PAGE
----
Palo Alto’s Jewish Community Center: Heating and cooling in newer, cleaner ways
The Center's energy efficient operation is helping Palo Alto realize its greenhouse gas emissions goals for businesses and residents.
The Oshman Family Jewish Community Center (OFJCC) in Palo Alto has 320 kilowatts of rooftop solar, but that’s not its most innovative sustainability feature. The complex of 192 condo units, fitness center, child care center, and community meeting spaces uses a series of water source heat pumps to cool indoor spaces with less energy than a conventional air conditioning system. In a typical commercial building, space heating and cooling systems consume about 40% of the site’s energy. For those looking to make their buildings more efficient and reduce their site’s carbon footprint, water source heat pumps are a great place to start.
How the technology works
The OFJCC’s water source heat pump functions like a reverse air conditioner. Instead of blowing cold air into a room, the system removes the room’s hot air. A series of heat pumps transfer heat from the air to circulating water then deposit the warm water into a large central tank. The system is designed to maintain the water tank’s temperature between 70 and 90 degrees. On warmer days, when the water temperature in the tank rises to 95 degrees, the system automatically sprays water out of the tank to dissipate heat. If after five minutes the system does not cool down, fans automatically turn on to speed up evaporation. In moderate climates like Palo Alto, California, this type of system removes building heat relatively efficiently.
Dramatically lower operating cost and carbon footprint
For those interested in hedging against future rising energy costs, water source heat pumps save money over the life of the building. According to the U.S. Department of Energy, “because they move heat rather than generate heat, heat pumps can provide equivalent space conditioning at as little as one quarter of the cost of operating conventional heating or cooling appliances.” Heat pumps also reduce the carbon footprint of a building or complex, especially in places like Palo Alto where electricity is 100% carbon neutral.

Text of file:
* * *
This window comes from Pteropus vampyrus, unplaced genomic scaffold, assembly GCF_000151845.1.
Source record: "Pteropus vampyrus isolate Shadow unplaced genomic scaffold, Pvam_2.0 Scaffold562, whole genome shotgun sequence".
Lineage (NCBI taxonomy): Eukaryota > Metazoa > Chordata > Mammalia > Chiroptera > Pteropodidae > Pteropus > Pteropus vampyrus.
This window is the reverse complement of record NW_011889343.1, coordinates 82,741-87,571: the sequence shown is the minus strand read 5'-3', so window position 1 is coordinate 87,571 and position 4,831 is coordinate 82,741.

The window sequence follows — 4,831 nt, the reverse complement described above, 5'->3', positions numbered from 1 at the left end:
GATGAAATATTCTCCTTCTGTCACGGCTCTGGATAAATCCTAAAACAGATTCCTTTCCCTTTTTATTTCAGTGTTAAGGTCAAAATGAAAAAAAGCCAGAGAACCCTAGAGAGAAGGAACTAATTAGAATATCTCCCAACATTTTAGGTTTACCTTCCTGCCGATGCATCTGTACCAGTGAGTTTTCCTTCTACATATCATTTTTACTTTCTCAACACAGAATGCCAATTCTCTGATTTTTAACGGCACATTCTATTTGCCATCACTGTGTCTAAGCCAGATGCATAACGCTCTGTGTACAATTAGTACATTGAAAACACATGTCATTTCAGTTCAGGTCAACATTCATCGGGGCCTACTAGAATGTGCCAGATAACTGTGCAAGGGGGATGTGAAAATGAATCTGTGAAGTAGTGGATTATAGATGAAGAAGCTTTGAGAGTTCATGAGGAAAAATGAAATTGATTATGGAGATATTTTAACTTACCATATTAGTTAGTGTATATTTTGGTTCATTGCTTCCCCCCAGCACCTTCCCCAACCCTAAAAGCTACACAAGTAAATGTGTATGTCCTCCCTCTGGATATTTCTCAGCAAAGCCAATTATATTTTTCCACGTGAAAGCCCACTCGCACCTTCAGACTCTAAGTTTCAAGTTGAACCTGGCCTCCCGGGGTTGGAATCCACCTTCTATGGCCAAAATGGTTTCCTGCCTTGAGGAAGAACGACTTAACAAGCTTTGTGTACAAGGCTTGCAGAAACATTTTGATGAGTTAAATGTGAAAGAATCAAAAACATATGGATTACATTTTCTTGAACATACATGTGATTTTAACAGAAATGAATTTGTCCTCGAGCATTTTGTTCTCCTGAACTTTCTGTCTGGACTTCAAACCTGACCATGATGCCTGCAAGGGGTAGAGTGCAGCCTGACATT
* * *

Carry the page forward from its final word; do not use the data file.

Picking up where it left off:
Other sustainability building features
At the OFJCC, a Building Information Modeling System monitors and controls temperature and lighting to ensure optimal efficiency. There are also four electric vehicle (EV) chargers on-site that help reduce the site’s transportation carbon footprint. Facility manager Mark Meyers plans to expand the number of EV chargers. He is also considering replacing the diesel backup generator with a Solar Emergency Microgrid, a system where solar photovoltaic panels and a battery system provide backup power in the event of a grid outage.
Supporting local clean energy goals
The OFJCC’s energy efficient operation is helping the City of Palo Alto realize its goal for businesses and residents to reduce the community’s greenhouse gas emissions 15% by 2020 from a 2005 baseline. Further bolstering this goal, and the state of California’s ambitious greenhouse gas emission reduction goals, the Peninsula Advanced Energy Communityinitiative, led by the Clean Coalition with local support, is promoting this and other innovative community projects.
The Peninsula Advanced Energy Community (PAEC) is a groundbreaking initiative to streamline policies and showcase projects that facilitate local renewables and other advanced energy solutions like energy efficiency, energy storage, and electric vehicle charging infrastructure. PAEC will create pathways to cost-effective clean local energy and community resilience throughout San Mateo County and the City of Palo Alto; and beyond. PAEC is a collaboration between the Clean Coalition, the California Energy Commission, Pacific Gas and Electric, and an array of municipalities, emergency response jurisdictions, schools and universities, and corporate entities. For more information, please visit www.clean-coalition.org/PAEC.